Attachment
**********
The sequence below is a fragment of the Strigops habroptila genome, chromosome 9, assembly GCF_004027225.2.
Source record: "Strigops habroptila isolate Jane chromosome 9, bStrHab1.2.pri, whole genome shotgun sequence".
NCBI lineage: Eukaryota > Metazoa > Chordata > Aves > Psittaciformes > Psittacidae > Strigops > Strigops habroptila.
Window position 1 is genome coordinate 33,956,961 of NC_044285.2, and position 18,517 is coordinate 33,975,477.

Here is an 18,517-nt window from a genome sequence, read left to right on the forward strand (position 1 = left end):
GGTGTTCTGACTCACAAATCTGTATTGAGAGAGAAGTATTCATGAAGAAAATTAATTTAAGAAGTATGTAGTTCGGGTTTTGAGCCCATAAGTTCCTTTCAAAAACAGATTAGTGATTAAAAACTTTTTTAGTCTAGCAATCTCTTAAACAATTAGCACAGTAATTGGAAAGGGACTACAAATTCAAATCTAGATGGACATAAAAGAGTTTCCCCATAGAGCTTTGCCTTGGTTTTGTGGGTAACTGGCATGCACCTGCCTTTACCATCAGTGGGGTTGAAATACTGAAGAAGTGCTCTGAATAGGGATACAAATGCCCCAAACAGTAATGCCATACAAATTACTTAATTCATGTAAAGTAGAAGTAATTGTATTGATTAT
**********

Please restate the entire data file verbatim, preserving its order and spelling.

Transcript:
The sequence below is a fragment of the Strigops habroptila genome, chromosome 9, assembly GCF_004027225.2.
Source record: "Strigops habroptila isolate Jane chromosome 9, bStrHab1.2.pri, whole genome shotgun sequence".
NCBI lineage: Eukaryota > Metazoa > Chordata > Aves > Psittaciformes > Psittacidae > Strigops > Strigops habroptila.
Window position 1 is genome coordinate 33,956,961 of NC_044285.2, and position 18,517 is coordinate 33,975,477.

Here is an 18,517-nt window from a genome sequence, read left to right on the forward strand (position 1 = left end):
GGTGTTCTGACTCACAAATCTGTATTGAGAGAGAAGTATTCATGAAGAAAATTAATTTAAGAAGTATGTAGTTCGGGTTTTGAGCCCATAAGTTCCTTTCAAAAACAGATTAGTGATTAAAAACTTTTTTAGTCTAGCAATCTCTTAAACAATTAGCACAGTAATTGGAAAGGGACTACAAATTCAAATCTAGATGGACATAAAAGAGTTTCCCCATAGAGCTTTGCCTTGGTTTTGTGGGTAACTGGCATGCACCTGCCTTTACCATCAGTGGGGTTGAAATACTGAAGAAGTGCTCTGAATAGGGATACAAATGCCCCAAACAGTAATGCCATACAAATTACTTAATTCATGTAAAGTAGAAGTAATTGTATTGATTAT